For the Z axis, all thats left is to wire it into the driver, make the coupler, and make the blocks to attach the head.

    Here is a picture of the stepper mounted up. I will need to make a small spacer to tighten down the ballscrew to the bearings.
    R2Biect.jpg

    Here is a wider view of what I have now.
    Jv2iMfM.jpg

    I plan to come up with a better way to cover the ways sometime soon, maybe something that will protect the motor and coupler as well. Since I have been working on the parts with the ways uncovered and Y ball screw exposed, its going to need to be removed and cleaned. I will grind the base when I do that to get my Y axis travel back and hopefully get a decent increase as well. I plan to make a few parts with it before I do the flood coolant and enclosure. Too excited to wait while I do those... I should probably think of the time as an investment since clean up will not take 15 minutes at the end of every day. I don't think the bench is going to cut it for these machines. When I built it, it had my 90 lb mini lathe and the manual mini mill that I ran pretty slow. When I make cuts quickly with the CNC, the whole table shakes and rattles. When the Y axis rapids, the entire table gets pulled back and forth. Then the 450ish lb PM1030 is too much as well.
     
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  3. Boswell

    Boswell United States Hobby Machinist since 2010 H-M Supporter-Premium

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    Shooter, It looks like your moving along quickly. Looks like a nice build.
     
  4. shooter123456

    shooter123456 United States Active Member Active Member

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    I appreciate that. I have all week while I am at school to think about what I want to do to and with the machine so by the time it comes around for me to head to my parents house to work on it, I have a specific plan worked out for what I need to do. It seems to make things go pretty quick.
     
  5. shooter123456

    shooter123456 United States Active Member Active Member

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    I am so close I can taste it... I have the Z axis mount done and mounted up, the Z axis stepper coupler machined and ready, the Z axis head block drilled, tapped, and in place, and the clearance hole for the ball screw drilled. Just need to drill and tap 6 holes for the ball nut, and make a small spacer for the lead screw and I should be in business!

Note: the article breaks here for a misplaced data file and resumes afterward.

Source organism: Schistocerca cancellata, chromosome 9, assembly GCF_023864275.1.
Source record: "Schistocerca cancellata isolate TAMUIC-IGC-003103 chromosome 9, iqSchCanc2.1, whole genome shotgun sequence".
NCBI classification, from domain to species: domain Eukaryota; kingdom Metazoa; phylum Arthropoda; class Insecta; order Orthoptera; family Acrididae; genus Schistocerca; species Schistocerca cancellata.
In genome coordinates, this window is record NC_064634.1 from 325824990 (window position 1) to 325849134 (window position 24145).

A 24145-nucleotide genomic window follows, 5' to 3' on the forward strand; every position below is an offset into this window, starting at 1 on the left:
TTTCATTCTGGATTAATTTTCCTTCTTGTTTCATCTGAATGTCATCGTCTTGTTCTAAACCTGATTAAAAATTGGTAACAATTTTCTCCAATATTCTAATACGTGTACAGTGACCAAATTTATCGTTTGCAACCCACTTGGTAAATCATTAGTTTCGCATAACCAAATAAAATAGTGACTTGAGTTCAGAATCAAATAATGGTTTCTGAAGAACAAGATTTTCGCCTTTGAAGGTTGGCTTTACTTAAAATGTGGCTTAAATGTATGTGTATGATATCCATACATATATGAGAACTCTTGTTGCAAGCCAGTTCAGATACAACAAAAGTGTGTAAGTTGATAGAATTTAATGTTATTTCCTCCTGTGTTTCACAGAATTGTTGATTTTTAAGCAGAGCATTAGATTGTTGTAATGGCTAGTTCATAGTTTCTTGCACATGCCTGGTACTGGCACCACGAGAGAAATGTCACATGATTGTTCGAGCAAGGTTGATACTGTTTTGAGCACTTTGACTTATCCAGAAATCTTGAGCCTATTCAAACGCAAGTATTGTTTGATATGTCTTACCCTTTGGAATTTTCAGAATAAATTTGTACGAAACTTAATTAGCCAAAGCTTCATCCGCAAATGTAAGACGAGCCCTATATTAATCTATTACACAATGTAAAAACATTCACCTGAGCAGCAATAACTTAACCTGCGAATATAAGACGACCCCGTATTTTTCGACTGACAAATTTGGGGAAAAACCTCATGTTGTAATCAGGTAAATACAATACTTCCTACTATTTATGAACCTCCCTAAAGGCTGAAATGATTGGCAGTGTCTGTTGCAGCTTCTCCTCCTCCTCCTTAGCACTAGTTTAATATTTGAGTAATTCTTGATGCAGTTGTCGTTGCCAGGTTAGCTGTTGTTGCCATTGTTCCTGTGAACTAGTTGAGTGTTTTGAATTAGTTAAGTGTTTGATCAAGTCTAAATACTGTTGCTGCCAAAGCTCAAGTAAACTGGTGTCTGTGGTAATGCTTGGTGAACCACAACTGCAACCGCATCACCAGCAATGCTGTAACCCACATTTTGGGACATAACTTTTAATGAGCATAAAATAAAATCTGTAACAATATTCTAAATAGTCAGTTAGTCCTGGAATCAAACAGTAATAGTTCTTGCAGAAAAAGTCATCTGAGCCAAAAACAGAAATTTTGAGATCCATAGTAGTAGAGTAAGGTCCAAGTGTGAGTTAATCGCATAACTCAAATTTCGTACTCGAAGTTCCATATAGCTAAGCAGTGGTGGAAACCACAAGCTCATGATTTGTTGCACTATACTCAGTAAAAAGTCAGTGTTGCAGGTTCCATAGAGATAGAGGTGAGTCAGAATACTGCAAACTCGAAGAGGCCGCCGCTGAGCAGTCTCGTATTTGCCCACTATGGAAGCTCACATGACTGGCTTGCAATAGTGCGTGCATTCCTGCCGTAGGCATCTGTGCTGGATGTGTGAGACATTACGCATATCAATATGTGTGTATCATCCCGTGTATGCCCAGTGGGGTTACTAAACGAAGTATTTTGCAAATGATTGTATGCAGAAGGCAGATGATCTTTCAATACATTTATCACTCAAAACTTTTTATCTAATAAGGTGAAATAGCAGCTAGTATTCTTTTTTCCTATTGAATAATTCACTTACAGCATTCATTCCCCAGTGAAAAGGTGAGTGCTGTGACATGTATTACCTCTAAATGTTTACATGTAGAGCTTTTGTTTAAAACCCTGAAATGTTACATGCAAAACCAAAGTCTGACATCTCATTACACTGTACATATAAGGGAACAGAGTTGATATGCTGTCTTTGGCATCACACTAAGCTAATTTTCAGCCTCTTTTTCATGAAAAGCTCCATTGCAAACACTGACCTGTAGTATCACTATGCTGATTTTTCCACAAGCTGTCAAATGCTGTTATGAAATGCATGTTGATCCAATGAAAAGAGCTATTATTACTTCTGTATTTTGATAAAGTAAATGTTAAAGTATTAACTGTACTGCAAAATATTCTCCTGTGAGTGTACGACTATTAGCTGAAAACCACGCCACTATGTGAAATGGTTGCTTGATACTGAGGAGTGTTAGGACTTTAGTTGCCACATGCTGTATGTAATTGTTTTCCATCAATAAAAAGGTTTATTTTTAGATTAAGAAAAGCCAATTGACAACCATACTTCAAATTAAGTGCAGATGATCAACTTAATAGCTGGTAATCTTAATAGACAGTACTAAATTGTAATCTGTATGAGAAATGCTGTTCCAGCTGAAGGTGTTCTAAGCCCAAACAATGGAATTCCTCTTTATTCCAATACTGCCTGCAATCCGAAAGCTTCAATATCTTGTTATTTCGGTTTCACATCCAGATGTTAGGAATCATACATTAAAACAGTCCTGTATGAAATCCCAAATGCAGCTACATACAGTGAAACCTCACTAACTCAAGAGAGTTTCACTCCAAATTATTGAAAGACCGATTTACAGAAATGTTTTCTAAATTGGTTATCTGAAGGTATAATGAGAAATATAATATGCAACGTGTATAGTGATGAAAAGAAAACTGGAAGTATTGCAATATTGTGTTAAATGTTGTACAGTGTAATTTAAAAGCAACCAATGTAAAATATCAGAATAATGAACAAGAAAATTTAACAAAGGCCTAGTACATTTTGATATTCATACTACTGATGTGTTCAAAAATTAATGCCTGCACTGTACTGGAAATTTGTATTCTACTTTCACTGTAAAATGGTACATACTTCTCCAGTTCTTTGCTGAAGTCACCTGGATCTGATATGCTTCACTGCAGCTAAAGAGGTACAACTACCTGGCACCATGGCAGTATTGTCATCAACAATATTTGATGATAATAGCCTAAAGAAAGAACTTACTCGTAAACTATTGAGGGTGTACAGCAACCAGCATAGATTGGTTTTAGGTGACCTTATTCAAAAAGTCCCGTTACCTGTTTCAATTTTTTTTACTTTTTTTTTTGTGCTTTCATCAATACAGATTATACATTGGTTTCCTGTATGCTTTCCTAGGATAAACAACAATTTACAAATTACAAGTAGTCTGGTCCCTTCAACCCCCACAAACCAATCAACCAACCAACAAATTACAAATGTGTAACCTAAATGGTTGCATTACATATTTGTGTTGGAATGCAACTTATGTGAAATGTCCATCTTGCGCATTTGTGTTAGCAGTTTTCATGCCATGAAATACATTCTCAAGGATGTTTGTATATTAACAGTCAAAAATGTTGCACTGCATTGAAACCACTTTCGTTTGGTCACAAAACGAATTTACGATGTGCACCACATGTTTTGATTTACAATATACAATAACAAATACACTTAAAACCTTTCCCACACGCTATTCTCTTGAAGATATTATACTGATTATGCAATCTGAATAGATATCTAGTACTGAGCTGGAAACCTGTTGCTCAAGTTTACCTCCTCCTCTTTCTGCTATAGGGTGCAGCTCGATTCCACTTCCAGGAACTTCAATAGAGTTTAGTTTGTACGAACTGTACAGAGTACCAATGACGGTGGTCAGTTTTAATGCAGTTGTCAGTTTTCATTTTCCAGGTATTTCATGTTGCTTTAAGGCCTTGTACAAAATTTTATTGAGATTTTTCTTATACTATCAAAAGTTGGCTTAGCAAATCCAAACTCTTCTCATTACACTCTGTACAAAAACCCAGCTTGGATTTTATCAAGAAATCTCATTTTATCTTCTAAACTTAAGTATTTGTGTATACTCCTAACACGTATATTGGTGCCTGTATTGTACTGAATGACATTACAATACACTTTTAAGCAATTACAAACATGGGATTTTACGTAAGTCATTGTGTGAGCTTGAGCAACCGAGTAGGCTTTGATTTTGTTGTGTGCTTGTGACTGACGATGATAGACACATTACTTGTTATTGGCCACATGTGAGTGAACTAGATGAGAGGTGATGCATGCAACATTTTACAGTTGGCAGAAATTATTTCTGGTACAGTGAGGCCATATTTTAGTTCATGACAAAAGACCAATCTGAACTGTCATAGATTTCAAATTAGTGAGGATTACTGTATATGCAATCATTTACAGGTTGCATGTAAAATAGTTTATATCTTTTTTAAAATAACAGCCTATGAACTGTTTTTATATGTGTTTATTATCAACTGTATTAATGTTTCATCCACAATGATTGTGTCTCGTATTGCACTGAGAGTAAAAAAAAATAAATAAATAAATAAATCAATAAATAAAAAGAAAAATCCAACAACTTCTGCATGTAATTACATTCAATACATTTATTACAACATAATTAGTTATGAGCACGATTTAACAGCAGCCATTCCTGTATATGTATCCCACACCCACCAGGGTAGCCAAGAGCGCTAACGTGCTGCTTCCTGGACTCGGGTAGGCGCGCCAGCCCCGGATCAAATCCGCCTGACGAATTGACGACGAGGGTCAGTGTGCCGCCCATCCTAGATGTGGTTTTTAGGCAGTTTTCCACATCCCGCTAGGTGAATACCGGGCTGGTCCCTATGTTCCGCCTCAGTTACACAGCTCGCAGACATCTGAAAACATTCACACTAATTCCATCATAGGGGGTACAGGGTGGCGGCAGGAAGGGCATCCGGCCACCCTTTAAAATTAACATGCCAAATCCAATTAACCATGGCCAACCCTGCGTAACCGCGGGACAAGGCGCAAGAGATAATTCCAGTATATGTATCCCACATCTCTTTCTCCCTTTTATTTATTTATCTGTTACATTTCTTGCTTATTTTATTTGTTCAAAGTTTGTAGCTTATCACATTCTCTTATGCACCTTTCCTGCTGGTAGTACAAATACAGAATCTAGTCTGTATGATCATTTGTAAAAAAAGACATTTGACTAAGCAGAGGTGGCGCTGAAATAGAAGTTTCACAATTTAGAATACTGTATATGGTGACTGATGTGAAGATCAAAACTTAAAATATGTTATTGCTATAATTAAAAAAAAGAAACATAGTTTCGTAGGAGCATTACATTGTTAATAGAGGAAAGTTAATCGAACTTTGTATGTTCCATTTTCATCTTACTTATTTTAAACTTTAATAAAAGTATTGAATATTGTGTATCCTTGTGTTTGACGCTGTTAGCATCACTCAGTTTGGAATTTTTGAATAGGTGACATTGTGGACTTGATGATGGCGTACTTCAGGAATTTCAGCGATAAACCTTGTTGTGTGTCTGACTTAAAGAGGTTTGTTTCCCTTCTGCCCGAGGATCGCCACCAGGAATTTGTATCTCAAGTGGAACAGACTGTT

I had a bear of a time removing the rack and pinion feed and handle. Once I had removed all of the hardware I could see, I couldn't get the rear cover to budge. I hit it probably a dozen times with a dead blow hammer, I tried to smack a screw driver between the head and the cover and launched a screw driver to the other side of the garage, and spent a good 30 minutes trying to figure out what else was holding it on. Once I concluded after spending a good amount of time online looking at pictures that there was nothing else holding it in place, I got a 10 pound sledge hammer and get it 2 taps and it broke free. Im thinking they stuck in on there while the paint was still wet and that bonded it to the head. Well from there it was just lining up 2 holes then drilling and tapping the head for the mounting screws, and drilling the through hole. I will enlarge it on my lathe because it is slightly misaligned and the largest drill bit I have is .750. It may rub on one side if I don't correct it.

    Here are the pictures of the progress.

    HAj8fuB.jpg

    HAj8fuB.jpg

    I had the table off so I got started on grinding away the base with a dremel tool and thats going to take forever. Unfortunately, I can't think of a faster way to do it with the tools I have. I want to get that Y axis travel back.